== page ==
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Tuesday, 24 June 2008

This Is My Blog: Mind the gap

This Is My Blog: Mind the gap

This is a post by batsgirl about the difficulties she encounters in dealing with the state around NI, incapacity and working.


  1. The main thing about a basic income is funding it.

    That's why I like Geonomics.

  2. Hi Mark. I had a look at the Basic Income stuff you pointed me to.

    Obviously I am neither qualified nor intelligent enough to be able to comment on the adminstration or funding of such a scheme in comparison to our current one.

    As an end-user though, it doesn't seem like a bad idea. In particular, it seems people like me whose only viable employment path is minimum-wage grunt work won't be faced with the conundrum of "so... no matter whether it's work or benefits, I'll be scraping by... but on the work option I'll be knackered all the time and have to entrust the upbringing of my kids to a stranger. Um."

    I do have to make three caveats though.

    Firstly, one size never fits all. The basic essential expenses of someone in an inner city estate, a leafy suburb, a semi-rural village, and a small town, are going to be very different.

    Secondly, there HAS to be additional help for disabled people because most disabled people have additional essential expenses. Some examples are obvious - for instance, people whose conditions preclude walking and driving need to be able to pay for things like supermarket delivery fees, Community Transport services, taxis, and so on. Some examples are less obvious. They include but are not limited to things like needing to use more water and electricity, or the extra cost of using ready-prepared foods.

    Thirdly, it would have to be per-person rather than per-household. Not having an independent income or the ability to earn an independent income is a major factor in a lot of abusive partnerships.

  3. Hi Mary,

    what I envisage is a standard payment per person for everyone, modified by age: 0-16, 16-18, 18-65, 65-death.

    If you have special needs then maybe some system of payments is needed, but I would hope to set the basic entitlement high enough that this is only necessary for the most badly effected.

    As for the cost of one location vs another, well I'm not too interested in that. Yes it does cost more to live in the country, but then its a nicer place to live; it should cost more. Why should I, living in a grotty suburb that is all I can afford, subsidise folks living in leafy idyll? You get your income and you decide how to spend it; if you can't afford to live where you'd like, tough - that is how it is for most of us. By subsidising the costs of those different places to live the differences in cost become enshrined and exaggerated; when some are not basic at all. The best example being the north-south divide, which has nothing to do with real costs, but imagined ones, which are re-inforced by the system of London weightings.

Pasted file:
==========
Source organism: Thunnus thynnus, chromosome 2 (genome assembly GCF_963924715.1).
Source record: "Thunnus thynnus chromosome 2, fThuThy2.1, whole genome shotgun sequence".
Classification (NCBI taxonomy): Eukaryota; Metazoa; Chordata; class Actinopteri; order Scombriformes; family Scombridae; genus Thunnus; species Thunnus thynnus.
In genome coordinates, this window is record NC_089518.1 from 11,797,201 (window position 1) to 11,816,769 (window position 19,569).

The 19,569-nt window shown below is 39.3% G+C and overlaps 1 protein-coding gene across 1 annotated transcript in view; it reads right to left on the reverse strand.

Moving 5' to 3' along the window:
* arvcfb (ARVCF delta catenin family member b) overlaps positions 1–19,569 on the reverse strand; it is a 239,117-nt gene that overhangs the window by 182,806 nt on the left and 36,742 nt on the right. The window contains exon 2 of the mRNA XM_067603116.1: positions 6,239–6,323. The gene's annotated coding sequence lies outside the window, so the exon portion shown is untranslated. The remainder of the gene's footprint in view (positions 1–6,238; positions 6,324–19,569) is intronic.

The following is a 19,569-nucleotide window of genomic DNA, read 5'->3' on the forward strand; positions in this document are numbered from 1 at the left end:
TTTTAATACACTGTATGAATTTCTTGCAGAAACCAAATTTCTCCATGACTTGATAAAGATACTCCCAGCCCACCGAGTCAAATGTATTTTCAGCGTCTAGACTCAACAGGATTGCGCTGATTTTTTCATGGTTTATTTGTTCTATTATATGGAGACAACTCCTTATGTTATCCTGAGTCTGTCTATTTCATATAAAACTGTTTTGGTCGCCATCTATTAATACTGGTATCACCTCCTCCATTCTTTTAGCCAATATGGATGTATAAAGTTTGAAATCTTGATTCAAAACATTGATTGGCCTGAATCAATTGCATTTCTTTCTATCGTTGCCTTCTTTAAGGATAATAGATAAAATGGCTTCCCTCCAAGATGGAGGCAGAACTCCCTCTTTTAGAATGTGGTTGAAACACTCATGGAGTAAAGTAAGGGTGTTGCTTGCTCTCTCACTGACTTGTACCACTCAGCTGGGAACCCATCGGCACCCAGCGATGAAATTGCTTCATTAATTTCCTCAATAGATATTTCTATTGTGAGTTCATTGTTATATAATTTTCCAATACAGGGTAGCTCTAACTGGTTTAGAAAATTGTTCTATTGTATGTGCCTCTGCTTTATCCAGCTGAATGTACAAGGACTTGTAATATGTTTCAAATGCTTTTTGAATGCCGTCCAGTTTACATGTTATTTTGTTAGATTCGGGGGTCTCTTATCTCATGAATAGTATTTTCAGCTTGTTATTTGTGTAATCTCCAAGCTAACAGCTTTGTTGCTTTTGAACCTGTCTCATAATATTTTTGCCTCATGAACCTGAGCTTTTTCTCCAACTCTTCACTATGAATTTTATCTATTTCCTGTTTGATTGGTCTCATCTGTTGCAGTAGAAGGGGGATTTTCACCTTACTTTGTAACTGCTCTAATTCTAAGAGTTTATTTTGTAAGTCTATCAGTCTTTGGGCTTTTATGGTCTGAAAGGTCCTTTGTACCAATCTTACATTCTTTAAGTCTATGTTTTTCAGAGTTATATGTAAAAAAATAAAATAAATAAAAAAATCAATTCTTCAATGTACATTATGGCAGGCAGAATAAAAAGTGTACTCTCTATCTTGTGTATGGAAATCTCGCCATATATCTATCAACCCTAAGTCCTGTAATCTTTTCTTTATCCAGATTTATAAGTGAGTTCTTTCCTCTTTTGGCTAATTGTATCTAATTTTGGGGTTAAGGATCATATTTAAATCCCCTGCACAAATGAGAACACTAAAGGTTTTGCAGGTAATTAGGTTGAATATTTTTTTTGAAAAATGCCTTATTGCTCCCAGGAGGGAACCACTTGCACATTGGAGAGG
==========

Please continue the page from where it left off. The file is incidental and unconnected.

If you want to live alone, live on that payment, if you can partner with someone and live more efficiently, go ahead - that has nothing to do with the state. In my view the state would have no interest in what private living arrangements people want to make. I find the idea of DSS peering into who lives with who to calculate benefits offensive, and as you say, it is the cause of many relationship problems.

    I think the basic income would be pretty high, it would roll up all of the benefits received today: job seekers, tax credits, state pension, child benefit, housing benefits, etc.. I would also stop the state from producing subsidised housing, council houses would be rented at market rate and tenants would pay the full cot out of their basic income. I'd also make everyone buy their education and health cover out of the basic income, so they can see how much it costs.

    The idea that goes along with this is a simple flat tax for all income, and some other taxes similar to now, but simplified as much as possible. Anti Citizen One advocates only having charges on property, but I think that is too big a change compared with the change from welfare state to basic incomes, though I am trying to find out more about the genomic theory and I may well come around to that point of view.

  4. The system of payments for additional needs wouldn't be half as necessary if councils were forced to provide decent social services. You wouldn't believe the number of things my friends and I pay through the nose for that most "normies" assume we get for free (mobility equipment, bath hoists, transport to medical appointments, laundry services dealing with incontinence issues, Meals on Wheels, wigs, bandages, you name it).

    One jokingly-suggested system from when I first got sick. Someone suggested that rather than claiming benefits via the complex system of forms and targets and so on, all the middlemen should be removed. I could just be introduced to a higher-rate taxpayer with whom I had no family or social connection. It would then be up to me to persuade that taxpayer that all or part of their tax-money should go straight to me as a Genuine Person In Need rather than to the central treasury. I quite liked that one.